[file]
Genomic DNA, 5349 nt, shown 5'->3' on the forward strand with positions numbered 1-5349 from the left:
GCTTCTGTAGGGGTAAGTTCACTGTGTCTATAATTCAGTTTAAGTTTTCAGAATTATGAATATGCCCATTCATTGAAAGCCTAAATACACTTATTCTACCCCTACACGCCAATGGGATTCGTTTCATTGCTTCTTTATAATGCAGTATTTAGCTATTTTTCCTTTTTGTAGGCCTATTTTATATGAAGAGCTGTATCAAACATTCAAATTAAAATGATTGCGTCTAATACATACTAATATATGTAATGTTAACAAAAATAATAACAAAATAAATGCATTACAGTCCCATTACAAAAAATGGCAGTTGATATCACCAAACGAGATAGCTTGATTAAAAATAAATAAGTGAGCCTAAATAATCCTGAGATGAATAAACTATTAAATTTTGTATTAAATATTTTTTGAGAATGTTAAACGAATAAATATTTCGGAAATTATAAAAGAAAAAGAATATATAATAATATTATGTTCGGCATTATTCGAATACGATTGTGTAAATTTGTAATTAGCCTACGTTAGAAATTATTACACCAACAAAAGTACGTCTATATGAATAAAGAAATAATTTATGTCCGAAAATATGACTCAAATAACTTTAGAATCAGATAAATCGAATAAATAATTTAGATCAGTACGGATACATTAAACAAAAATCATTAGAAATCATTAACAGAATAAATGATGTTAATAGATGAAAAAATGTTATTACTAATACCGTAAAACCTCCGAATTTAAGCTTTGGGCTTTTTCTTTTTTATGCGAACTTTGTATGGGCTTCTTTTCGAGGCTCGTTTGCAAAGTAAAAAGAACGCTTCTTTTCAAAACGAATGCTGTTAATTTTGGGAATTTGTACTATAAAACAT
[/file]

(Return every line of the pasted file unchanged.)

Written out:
Genomic DNA, 5349 nt, shown 5'->3' on the forward strand with positions numbered 1-5349 from the left:
GCTTCTGTAGGGGTAAGTTCACTGTGTCTATAATTCAGTTTAAGTTTTCAGAATTATGAATATGCCCATTCATTGAAAGCCTAAATACACTTATTCTACCCCTACACGCCAATGGGATTCGTTTCATTGCTTCTTTATAATGCAGTATTTAGCTATTTTTCCTTTTTGTAGGCCTATTTTATATGAAGAGCTGTATCAAACATTCAAATTAAAATGATTGCGTCTAATACATACTAATATATGTAATGTTAACAAAAATAATAACAAAATAAATGCATTACAGTCCCATTACAAAAAATGGCAGTTGATATCACCAAACGAGATAGCTTGATTAAAAATAAATAAGTGAGCCTAAATAATCCTGAGATGAATAAACTATTAAATTTTGTATTAAATATTTTTTGAGAATGTTAAACGAATAAATATTTCGGAAATTATAAAAGAAAAAGAATATATAATAATATTATGTTCGGCATTATTCGAATACGATTGTGTAAATTTGTAATTAGCCTACGTTAGAAATTATTACACCAACAAAAGTACGTCTATATGAATAAAGAAATAATTTATGTCCGAAAATATGACTCAAATAACTTTAGAATCAGATAAATCGAATAAATAATTTAGATCAGTACGGATACATTAAACAAAAATCATTAGAAATCATTAACAGAATAAATGATGTTAATAGATGAAAAAATGTTATTACTAATACCGTAAAACCTCCGAATTTAAGCTTTGGGCTTTTTCTTTTTTATGCGAACTTTGTATGGGCTTCTTTTCGAGGCTCGTTTGCAAAGTAAAAAGAACGCTTCTTTTCAAAACGAATGCTGTTAATTTTGGGAATTTGTACTATAAAACAT